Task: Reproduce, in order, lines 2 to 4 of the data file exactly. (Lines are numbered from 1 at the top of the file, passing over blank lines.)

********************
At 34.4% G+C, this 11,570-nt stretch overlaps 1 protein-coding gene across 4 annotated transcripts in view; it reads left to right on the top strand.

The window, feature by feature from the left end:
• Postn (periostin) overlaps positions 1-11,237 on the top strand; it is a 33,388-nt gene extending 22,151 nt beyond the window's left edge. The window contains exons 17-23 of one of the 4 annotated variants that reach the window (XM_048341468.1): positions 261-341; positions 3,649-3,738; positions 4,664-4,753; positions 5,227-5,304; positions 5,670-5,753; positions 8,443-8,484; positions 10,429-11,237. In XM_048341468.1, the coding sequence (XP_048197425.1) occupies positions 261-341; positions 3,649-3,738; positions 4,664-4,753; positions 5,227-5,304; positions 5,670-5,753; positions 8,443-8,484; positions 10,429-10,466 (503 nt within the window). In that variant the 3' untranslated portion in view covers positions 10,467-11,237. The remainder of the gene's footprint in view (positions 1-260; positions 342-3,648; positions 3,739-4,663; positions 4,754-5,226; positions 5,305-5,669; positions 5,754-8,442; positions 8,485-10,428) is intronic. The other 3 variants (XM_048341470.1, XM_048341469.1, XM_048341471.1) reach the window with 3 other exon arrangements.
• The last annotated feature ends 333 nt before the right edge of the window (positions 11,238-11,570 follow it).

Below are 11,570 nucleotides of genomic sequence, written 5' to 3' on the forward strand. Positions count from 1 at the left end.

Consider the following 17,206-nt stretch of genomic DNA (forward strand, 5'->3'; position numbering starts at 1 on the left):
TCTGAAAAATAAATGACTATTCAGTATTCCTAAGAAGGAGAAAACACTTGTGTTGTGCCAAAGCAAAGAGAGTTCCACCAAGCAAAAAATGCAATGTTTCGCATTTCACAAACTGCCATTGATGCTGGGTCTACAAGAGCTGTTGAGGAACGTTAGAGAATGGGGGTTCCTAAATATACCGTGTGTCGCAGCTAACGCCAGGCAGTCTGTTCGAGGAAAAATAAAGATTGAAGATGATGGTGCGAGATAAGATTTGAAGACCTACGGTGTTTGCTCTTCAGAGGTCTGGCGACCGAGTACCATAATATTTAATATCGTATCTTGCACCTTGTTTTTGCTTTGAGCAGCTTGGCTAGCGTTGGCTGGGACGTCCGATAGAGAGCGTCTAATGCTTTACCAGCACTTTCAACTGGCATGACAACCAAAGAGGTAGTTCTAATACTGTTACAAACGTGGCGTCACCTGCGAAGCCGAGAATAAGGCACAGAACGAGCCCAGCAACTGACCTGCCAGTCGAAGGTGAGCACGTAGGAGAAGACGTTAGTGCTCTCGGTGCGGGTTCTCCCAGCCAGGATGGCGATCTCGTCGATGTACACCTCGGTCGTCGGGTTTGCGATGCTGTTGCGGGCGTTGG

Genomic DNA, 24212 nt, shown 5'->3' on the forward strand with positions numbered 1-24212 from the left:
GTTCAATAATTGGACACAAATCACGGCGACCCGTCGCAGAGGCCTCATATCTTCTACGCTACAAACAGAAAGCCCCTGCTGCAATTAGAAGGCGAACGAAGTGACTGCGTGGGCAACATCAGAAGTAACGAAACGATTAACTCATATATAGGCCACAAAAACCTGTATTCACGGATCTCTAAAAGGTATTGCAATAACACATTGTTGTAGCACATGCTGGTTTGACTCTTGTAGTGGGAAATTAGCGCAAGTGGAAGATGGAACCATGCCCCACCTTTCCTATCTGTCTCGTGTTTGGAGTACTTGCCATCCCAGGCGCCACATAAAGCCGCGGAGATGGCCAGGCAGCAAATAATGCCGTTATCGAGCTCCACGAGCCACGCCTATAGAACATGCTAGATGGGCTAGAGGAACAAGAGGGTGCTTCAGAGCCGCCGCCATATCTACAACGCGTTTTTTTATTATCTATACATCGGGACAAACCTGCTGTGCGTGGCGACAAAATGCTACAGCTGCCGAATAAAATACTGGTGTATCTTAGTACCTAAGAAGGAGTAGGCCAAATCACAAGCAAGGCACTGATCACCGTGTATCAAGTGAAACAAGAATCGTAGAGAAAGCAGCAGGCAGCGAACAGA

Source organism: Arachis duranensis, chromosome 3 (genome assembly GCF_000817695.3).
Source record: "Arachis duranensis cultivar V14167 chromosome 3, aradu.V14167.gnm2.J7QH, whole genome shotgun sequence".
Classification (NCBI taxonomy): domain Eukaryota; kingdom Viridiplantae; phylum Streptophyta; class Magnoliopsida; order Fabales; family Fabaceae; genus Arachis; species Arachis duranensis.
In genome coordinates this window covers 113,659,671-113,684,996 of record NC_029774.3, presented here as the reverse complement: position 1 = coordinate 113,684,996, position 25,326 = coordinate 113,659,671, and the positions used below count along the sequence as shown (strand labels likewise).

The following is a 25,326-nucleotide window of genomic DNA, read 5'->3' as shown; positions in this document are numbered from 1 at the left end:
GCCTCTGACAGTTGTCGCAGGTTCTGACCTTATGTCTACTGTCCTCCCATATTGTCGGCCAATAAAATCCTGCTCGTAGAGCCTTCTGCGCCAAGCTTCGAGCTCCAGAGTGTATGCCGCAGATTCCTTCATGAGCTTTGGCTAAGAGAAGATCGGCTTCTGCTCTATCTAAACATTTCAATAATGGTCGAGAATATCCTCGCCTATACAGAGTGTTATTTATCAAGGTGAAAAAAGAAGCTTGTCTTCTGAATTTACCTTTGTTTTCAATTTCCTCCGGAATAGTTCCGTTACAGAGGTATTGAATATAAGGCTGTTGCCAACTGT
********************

The window, feature by feature from the left end:
• Postn (periostin) overlaps positions 1-11,237 on the top strand; it is a 33,388-nt gene extending 22,151 nt beyond the window's left edge. The window contains exons 17-23 of one of the 4 annotated variants that reach the window (XM_048341468.1): positions 261-341; positions 3,649-3,738; positions 4,664-4,753; positions 5,227-5,304; positions 5,670-5,753; positions 8,443-8,484; positions 10,429-11,237. In XM_048341468.1, the coding sequence (XP_048197425.1) occupies positions 261-341; positions 3,649-3,738; positions 4,664-4,753; positions 5,227-5,304; positions 5,670-5,753; positions 8,443-8,484; positions 10,429-10,466 (503 nt within the window). In that variant the 3' untranslated portion in view covers positions 10,467-11,237. The remainder of the gene's footprint in view (positions 1-260; positions 342-3,648; positions 3,739-4,663; positions 4,754-5,226; positions 5,305-5,669; positions 5,754-8,442; positions 8,485-10,428) is intronic. The other 3 variants (XM_048341470.1, XM_048341469.1, XM_048341471.1) reach the window with 3 other exon arrangements.
• The last annotated feature ends 333 nt before the right edge of the window (positions 11,238-11,570 follow it).